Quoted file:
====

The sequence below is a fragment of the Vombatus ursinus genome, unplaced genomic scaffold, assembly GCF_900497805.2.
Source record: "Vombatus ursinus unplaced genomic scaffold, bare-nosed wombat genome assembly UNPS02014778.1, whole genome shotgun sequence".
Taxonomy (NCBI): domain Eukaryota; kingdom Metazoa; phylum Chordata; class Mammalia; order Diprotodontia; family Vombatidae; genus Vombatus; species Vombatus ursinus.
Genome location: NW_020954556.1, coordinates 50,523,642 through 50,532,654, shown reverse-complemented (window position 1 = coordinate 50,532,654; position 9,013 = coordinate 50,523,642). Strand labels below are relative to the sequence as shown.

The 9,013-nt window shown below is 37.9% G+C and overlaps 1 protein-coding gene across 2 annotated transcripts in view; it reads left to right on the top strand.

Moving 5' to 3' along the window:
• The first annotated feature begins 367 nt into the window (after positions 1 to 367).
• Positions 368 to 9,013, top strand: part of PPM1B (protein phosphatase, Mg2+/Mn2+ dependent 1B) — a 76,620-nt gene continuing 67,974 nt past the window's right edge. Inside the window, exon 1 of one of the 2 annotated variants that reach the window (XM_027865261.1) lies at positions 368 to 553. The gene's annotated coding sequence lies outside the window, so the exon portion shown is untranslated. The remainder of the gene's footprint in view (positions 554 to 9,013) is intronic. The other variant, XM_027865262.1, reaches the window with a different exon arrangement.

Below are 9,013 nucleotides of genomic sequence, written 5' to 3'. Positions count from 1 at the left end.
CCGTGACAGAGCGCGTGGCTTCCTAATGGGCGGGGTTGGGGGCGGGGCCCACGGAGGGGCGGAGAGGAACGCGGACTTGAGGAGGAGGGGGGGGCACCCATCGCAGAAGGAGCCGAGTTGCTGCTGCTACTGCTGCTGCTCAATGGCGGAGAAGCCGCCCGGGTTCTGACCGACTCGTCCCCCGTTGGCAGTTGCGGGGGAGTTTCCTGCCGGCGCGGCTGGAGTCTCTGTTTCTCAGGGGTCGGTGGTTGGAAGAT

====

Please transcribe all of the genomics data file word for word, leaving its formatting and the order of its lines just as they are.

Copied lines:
The sequence below is a fragment of the Vombatus ursinus genome, unplaced genomic scaffold, assembly GCF_900497805.2.
Source record: "Vombatus ursinus unplaced genomic scaffold, bare-nosed wombat genome assembly UNPS02014778.1, whole genome shotgun sequence".
Taxonomy (NCBI): domain Eukaryota; kingdom Metazoa; phylum Chordata; class Mammalia; order Diprotodontia; family Vombatidae; genus Vombatus; species Vombatus ursinus.
Genome location: NW_020954556.1, coordinates 50,523,642 through 50,532,654, shown reverse-complemented (window position 1 = coordinate 50,532,654; position 9,013 = coordinate 50,523,642). Strand labels below are relative to the sequence as shown.

The 9,013-nt window shown below is 37.9% G+C and overlaps 1 protein-coding gene across 2 annotated transcripts in view; it reads left to right on the top strand.

Moving 5' to 3' along the window:
• The first annotated feature begins 367 nt into the window (after positions 1 to 367).
• Positions 368 to 9,013, top strand: part of PPM1B (protein phosphatase, Mg2+/Mn2+ dependent 1B) — a 76,620-nt gene continuing 67,974 nt past the window's right edge. Inside the window, exon 1 of one of the 2 annotated variants that reach the window (XM_027865261.1) lies at positions 368 to 553. The gene's annotated coding sequence lies outside the window, so the exon portion shown is untranslated. The remainder of the gene's footprint in view (positions 554 to 9,013) is intronic. The other variant, XM_027865262.1, reaches the window with a different exon arrangement.

Below are 9,013 nucleotides of genomic sequence, written 5' to 3'. Positions count from 1 at the left end.
CCGTGACAGAGCGCGTGGCTTCCTAATGGGCGGGGTTGGGGGCGGGGCCCACGGAGGGGCGGAGAGGAACGCGGACTTGAGGAGGAGGGGGGGGCACCCATCGCAGAAGGAGCCGAGTTGCTGCTGCTACTGCTGCTGCTCAATGGCGGAGAAGCCGCCCGGGTTCTGACCGACTCGTCCCCCGTTGGCAGTTGCGGGGGAGTTTCCTGCCGGCGCGGCTGGAGTCTCTGTTTCTCAGGGGTCGGTGGTTGGAAGAT